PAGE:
- Bachelor of Science
Areas of Emphasis Offered
- Fashion Design
- Fashion Merchandising
Nature of the Program
Students in the Fashion, Dress and Merchandising (FDM) program explore a broad view of the fashion industry and all the career opportunities it has to offer. From textile production, product design, sourcing, and manufacturing, to retail merchandising and consumer behavior, students learn to appreciate and understand the complexity and dynamism of the modern fashion supply chain. Students may pursue a Fashion Merchandising or a Fashion Design Area of Emphasis (AOE); both curricula consist of a minimum of 120 credit hours. The Fashion Merchandising Area of Emphasis includes a minor (selected by the student with guidance from their advisor) in either Advertising, Journalism, Public Relations, Strategic Social Media, Event Planning, Entrepreneurial Studies, or Professional Sales.
FDM students are encouraged to seek summer employment in the fashion industry in order to gain experience and integrate coursework into business professional settings. Both AOEs require a 6-credit-hour internship in which students apply textile, apparel, and/or merchandising subject matter in a professional setting.
FDM students may elect to participate in a faculty-led, study abroad summer program to observe the textile, apparel, and retail industries in Italy, preferably following her/his freshman or sophomore year. This 6-credit-hour program, Disegno Italia, has established connections with fashion schools in Milan, the design capital of Italy.
An elective fashion study tour enables students to observe fashion industry and retail sites, view historic costume displays and collections, and network with graduates of the FDM program. A teaching practicum is another elective opportunity that enables a student to broaden his or her perspective. Students are encouraged to enter design and research competitions and exhibitions sponsored by industry, professional societies, and the University. A student organization, the Fashion Business Association, enriches the student experience by bringing working professionals to campus to share their experiences and providing students with opportunities to develop their leadership skills.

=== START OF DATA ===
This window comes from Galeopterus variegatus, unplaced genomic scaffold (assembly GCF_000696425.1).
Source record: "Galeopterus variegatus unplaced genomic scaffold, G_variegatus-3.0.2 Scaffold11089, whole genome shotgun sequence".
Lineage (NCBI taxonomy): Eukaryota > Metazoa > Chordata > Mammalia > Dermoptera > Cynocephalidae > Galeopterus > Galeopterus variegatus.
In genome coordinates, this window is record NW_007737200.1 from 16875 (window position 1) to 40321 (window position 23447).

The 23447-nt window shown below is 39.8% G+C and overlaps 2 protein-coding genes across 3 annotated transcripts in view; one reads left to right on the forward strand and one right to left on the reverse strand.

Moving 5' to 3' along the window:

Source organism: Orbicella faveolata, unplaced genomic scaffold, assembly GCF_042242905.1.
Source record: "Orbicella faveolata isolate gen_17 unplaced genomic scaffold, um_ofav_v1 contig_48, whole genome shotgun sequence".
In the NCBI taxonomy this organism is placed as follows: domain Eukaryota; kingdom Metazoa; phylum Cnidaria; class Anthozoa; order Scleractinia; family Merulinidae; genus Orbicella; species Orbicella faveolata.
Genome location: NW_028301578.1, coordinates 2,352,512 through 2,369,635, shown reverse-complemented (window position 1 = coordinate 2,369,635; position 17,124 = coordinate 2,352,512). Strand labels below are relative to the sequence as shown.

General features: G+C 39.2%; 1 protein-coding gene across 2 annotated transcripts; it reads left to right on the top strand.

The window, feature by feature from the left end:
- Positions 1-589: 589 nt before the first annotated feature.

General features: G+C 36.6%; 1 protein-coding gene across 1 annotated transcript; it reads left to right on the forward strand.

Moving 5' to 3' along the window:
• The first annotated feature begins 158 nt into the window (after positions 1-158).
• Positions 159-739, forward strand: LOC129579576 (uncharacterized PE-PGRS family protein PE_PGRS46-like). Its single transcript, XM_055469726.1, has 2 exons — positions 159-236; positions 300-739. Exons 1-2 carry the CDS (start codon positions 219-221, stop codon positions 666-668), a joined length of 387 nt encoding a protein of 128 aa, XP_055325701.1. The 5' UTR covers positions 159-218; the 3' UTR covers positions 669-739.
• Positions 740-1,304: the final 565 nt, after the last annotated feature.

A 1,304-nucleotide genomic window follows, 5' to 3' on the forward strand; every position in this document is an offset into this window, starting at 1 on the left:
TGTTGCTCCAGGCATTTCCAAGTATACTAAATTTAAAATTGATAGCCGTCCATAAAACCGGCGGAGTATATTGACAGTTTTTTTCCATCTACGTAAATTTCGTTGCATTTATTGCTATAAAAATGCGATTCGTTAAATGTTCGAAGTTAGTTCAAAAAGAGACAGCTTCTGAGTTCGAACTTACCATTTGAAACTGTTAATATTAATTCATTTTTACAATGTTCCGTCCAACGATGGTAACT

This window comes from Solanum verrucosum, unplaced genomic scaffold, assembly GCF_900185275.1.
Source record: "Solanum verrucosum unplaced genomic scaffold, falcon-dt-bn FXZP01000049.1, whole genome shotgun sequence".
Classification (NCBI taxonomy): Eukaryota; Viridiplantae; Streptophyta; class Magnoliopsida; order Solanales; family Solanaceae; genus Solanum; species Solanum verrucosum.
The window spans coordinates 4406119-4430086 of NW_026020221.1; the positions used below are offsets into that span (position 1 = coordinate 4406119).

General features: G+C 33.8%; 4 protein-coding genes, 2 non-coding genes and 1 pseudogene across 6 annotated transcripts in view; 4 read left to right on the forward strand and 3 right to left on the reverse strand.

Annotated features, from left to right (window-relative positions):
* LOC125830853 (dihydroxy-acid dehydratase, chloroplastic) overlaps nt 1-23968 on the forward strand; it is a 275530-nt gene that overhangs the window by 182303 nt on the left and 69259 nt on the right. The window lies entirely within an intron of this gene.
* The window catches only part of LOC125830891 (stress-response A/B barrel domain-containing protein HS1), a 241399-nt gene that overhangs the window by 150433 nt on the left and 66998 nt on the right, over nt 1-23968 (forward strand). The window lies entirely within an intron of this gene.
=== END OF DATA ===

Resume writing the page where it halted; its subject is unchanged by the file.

All FDM graduates are prepared for entry-level positions in the fashion industry or graduate study. Executive training programs and externship opportunities offered by fashion companies may offer additional training for advanced placement in a career. Positions in the field include buying, allocation/planning, store/brand/social-media/omnichannel management, e-commerce, visual merchandising, product development, fashion promotion, sales, sourcing/logistics, design, and creative direction.
Our students have been successful in gaining admission to graduate school in areas such as historic costume and textiles, social psychology of dress, apparel design, textile design, merchandising, and business. With additional study at the graduate level, students may secure positions with fiber and fabric producers, museums that exhibit and preserve textiles and apparel, colleges and universities, and in upper-level apparel business management. The opportunities are many and the employment possibilities varied.